Multi Day Walking Tours

 

Taste of the East

This walking holiday includes selected walks on the East Coast including some small offshore islands from the Tasman Peninsula to the Bay of Fires. It includes selected areas of the North East, including the Blue Tier and Tamar Estuary and concludes in Launceston, Tasmania's second largest city. Graded As Easy (see "Grading" at bottom of this document)

The Overview

Itinerary:

For the full detailed itinerary, please see further down the page.

Day Activities Sleeping
Day 1 Arrival Hobart - Explore City (Own time) Salamanca Market etc Hobart
Day 2 Mt Wellington or bad weather alternative. Hobart 
Day 3 Tasman Peninsula - Port Arthur and walks to outstanding coastal features PA 
Day 4 Tasman Peninsula - Tasman Island Cruise & Day Walk PA 
Day 5 Grindstone Bay - Half Day Walk Private Triabunna Area 
Day 6 Maria Island - Series of Short Walks Triabunna Area 
Day 7 Schouten Island - Island Walk and Dolphins Freycinet 
Day 8 Freycinet Walks - various Freycinet 
Day 9 Bay of Fires Area - various short walks. St Helens and Binalong Bay  
Day 10 Blue Tiers & Penguins at Low Head George Town or Low Head 
Day 11 Launceston via wine and lavender, plus local walks Launceston 
Day 12 Departure  

What's Included:

  • Breakfast - buffet style
  • Lunches - build your own with quality ingredients
  • Dinners - we dine together at selected local restaurants (cost of meals is INCLUDED in the Tour Price)
  • All Transport - air-conditioned bus and waterborn transport where indicated
  • National Park and other entrance fees where shown.
  • All accommdation on twin share or single supplement available. (11 nights)
  • Fully escorted holiday
  • Expert tips and advice from our experienced guides!

Detailed Tour Information

Day 1

Meet and Greet in Hobart. With prior arrangement with us we can pick you up at the Airport. You will be advised a minimum of two weeks prior to your arrival of our actual meeting point, however this is likely to be a private room in a very accessible hotel where we will provide a light lunch and brief you on what to expect over the next few days. We will then take you and your luggage to our Hobart Accommodation which will include a brief city tour. Once you have freshened up you are free for the rest of the day to explore the Hobart Waterfront and the famous Salamanca Market. We will pick you up later that afternoon at a pre-arranged location to return to our accommodation to prepare for dinner that evening.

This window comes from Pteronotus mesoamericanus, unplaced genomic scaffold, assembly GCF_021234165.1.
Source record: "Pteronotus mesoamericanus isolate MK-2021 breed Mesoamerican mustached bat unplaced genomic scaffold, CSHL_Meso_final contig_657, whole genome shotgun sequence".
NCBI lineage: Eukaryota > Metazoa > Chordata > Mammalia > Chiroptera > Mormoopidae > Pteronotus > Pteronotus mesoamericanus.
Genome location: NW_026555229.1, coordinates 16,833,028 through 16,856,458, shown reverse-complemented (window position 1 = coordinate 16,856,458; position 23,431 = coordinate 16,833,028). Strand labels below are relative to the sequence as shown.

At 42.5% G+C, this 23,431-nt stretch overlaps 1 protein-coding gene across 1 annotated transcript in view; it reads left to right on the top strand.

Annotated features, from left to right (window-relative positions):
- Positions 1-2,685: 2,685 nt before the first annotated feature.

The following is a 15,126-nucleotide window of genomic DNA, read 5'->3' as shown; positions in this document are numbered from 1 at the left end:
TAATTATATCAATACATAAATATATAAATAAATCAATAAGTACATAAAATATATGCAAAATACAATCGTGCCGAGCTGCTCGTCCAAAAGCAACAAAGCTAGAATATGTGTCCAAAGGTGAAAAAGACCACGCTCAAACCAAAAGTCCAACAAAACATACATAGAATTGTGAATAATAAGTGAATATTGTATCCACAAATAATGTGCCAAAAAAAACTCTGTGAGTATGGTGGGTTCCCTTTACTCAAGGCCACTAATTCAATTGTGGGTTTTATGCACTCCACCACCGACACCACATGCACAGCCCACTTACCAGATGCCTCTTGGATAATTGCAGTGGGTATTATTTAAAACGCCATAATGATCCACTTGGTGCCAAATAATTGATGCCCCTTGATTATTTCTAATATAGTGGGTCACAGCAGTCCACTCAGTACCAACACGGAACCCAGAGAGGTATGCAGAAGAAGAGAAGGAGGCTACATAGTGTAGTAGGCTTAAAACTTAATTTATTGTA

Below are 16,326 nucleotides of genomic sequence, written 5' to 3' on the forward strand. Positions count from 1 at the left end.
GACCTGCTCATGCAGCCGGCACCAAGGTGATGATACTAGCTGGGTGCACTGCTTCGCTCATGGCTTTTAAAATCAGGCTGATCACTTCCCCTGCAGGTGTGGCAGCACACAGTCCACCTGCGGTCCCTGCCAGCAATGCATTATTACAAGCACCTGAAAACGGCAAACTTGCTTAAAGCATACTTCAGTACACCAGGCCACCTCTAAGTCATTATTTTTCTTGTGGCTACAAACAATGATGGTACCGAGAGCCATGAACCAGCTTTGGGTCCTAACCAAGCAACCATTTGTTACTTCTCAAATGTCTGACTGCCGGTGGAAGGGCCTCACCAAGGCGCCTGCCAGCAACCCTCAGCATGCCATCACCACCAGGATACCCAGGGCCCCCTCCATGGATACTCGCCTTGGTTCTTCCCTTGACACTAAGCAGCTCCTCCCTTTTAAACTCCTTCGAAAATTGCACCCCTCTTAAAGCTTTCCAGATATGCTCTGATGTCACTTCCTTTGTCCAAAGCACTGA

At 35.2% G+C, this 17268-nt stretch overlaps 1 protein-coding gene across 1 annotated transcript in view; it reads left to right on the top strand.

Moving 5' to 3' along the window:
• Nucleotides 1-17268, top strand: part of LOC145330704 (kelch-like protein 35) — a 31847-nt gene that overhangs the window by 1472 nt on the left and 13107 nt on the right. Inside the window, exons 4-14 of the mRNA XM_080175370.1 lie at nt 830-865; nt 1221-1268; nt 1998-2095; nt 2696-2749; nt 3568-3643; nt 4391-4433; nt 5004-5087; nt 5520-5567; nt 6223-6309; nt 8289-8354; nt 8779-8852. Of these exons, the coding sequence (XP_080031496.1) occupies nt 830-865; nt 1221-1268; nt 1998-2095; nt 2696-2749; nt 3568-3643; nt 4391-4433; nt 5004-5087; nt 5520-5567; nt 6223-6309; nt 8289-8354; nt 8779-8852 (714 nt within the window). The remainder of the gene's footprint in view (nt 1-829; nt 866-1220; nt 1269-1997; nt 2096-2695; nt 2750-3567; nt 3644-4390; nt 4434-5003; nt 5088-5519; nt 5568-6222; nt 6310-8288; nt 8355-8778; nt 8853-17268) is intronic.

Photo of Salamanca
Waterfront Nr Grand Chancellor. C Discover Tasmania.

 Salamanca Market Hobart Tasmania
Salamanca Market Hobart.
Discover Tasmania.

 Fishing Boats Hobart Waterfront
Fishing Boat near Mures Restaurant.  Courtesy Mures.

 

Day 2

Our first full day of our walking program. Weather permitting we will take you by bus to the top of 1270m Kunanyi/Mt. Wellington ( “Kunanyi” is the Tasmanian aboriginal name for the Mountain. It was first ascended by George Bass and was originally named Table Mountain and was officially renamed in 1832 after the Duke of Wellington). Depending on the time of the year there may still be a little snow on the top. This majestic mountain features the “Organ Pipes” giant dolerite columns and is a popular rock-climbing spot for the bold and adventurous.

Here you will enjoy magnificent 360 degree views of Tasmania with the Tasman Peninsula to the East, Bruny Island to the South, Ben Lomond, a distant speck in the north, to the wild south west wilderness that extends to the west and south west of this remarkable place so close to the bustling city below.

Plenty of time will be available for breathtaking images from the summit to send back home before we set off down one of the many bush walking tracks that descend from alpine wild flowers on the summit, down through the rain forest to emerge at “The Springs” for a well-earned coffee stop. We will carry lunch with us.

Remember to bring that warm clothing today as it will be up to 10 degrees cooler on the summit and if windy feel much colder even on a bright sunny Tasmanian day.

Depending on time and wishes of those in the group there will be an opportunity for a late afternoon walk along the Hobart waterfront from Constitution Dock, via the Cenotaph, picking up the route of the disused railway line (now a walking/bike way) towards Tasman Bridge, Government House and ending at the beautiful Botanic Gardens. This is an easy walk with only a mild incline.